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Eilat Free things to do Hiking in Israel

Hiking in the Eilat Mountains to Beautiful En Netafim

On the last day of the Passover holiday, my family and I drove up to the Eilat Mountains to try one of the many hiking trails, which we haven’t tried yet. We chose to hike the circular trail to En Netafim, which partly overlaps the Israel National Trail. It’s a 3.5-km trail, that takes you down to the small and beautiful Netafim Spring, called En Netafim in Hebrew (“En” means “Spring”), and then back up to the starting point. I really loved the view of the desert around us and am not surprised that part of this trail was combined in the Israel National Trail. The hike takes about 2 hours and includes some descends and ascends which are a bit challenging, especially for those who are afraid of heights.

Before I start telling you about the trail itself, let’s go over safety instructions and general notes:

* The hike is under your own responsibility, so please be careful, especially when you are standing next to the cliff that’s along the trail.

* Make sure you hike with good hiking shoes, have at least 2 liters of water and wear a hat. It is recommended to also pack snacks if you want to stop somewhere, BUT make sure to bring a garbage bag as well and take your garbage with you.

* Pay attention to sunset hours (in Summer around 6-7 PM, in Winter around 4-5 PM) and begin your hike at least 4 hours before sunset.

* During the rainy season, check for flood hazards after every rainfall. If there is a flood hazard, do not hike in the mountains area. Also, do not attempt to hike this trail right after rainfalls, as it can be slippery.

* The water in the spring basin is not good for drinking or bathing.

* This trail involves many climbs and descends, so if you are not fit for this kind of hiking, don’t attempt to hike the trail.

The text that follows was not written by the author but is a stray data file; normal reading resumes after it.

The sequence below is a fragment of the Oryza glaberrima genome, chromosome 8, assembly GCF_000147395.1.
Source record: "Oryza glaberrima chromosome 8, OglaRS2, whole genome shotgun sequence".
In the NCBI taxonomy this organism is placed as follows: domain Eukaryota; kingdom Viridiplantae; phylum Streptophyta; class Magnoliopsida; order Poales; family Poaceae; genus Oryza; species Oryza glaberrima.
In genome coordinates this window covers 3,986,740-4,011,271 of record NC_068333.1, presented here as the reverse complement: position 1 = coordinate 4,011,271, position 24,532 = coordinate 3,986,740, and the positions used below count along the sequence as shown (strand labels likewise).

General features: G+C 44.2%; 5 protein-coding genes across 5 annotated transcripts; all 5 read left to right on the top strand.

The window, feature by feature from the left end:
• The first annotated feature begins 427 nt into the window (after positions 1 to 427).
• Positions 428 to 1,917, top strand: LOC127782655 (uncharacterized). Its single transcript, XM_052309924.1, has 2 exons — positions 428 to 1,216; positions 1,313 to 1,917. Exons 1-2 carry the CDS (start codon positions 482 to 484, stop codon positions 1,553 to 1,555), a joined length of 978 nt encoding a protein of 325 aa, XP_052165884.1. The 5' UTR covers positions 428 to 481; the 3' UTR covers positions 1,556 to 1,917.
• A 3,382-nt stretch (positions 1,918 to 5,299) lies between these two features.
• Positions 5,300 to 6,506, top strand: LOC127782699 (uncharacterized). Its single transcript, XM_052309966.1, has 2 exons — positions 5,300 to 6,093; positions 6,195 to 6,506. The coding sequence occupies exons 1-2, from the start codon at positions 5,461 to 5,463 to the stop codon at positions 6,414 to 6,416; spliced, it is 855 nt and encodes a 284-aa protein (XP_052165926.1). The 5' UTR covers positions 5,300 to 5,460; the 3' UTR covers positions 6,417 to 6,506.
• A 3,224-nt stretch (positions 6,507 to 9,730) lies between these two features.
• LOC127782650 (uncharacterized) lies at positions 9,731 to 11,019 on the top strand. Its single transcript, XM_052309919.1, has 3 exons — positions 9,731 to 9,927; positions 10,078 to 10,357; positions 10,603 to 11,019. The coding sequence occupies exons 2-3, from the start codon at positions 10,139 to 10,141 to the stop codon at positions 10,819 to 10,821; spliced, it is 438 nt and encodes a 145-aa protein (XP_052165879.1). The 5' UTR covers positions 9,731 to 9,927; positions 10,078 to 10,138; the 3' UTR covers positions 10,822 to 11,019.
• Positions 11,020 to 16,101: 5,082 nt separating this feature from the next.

* Those afraid of heights might get afraid at some points along the hike.

* The phone signal is bad in the mountains area and sometimes non-existent. Though, I was able to get a phone signal down at the spring.

* Do not camp next to the spring. Camp only in designated areas (Mount Yehoram Camping Site). If you camp next to the spring, this might frighten the animals in the area and prevent them from getting to the water at their time of need.

Before the Hike – A Bit About En Netafim:

En Netafim is a special point in the Eilat Mountains, as it is the only spring in the area, which flows all year round. Many desert animals stop by the spring to drink and refresh themselves during the early morning and twilight hours.

In 1906, when the British and the Ottomans decided where the border line will pass between their two empires, the British insisted that the spring will be in their territory. That border line from 1906 eventually became the border line between Israel and Egypt, and En Netafim stayed in our territory, as Israel is based on the British mandate territory.

How to Get to the Head of the Trail?

The easiest way to get to the head of the trail is by car. We used our car to get to the trail and parked next to its head. But if you don’t have a car or don’t have enough budget for renting one, you can get on Egged bus number 392 from Eilat Central Bus Station and get off at the forth stop, called “Ma’avar Netafim” (מעבר נטפים). It should take about 15 minutes by bus. Make sure to tell the driver you want to get off at this station. Keep in mind that the bus does not operate on Fridays and Saturdays (there’s no public transportation on Shabbat). From this station, you can walk south along road number 12 for about 1.5 km – about 20 minutes – until you reach the trail end. It should be to your left and there should be a road sign pointing towards it, saying “En Netafim” (עין נטפים).

The way from Ma’avar Netafim (Netafim Passage) to the trail as shown by Google Maps
Standing at the head of the trail, looking back at Mount Yoash

The Hike:

The map of the trail (based on a map from the Amud Anan website)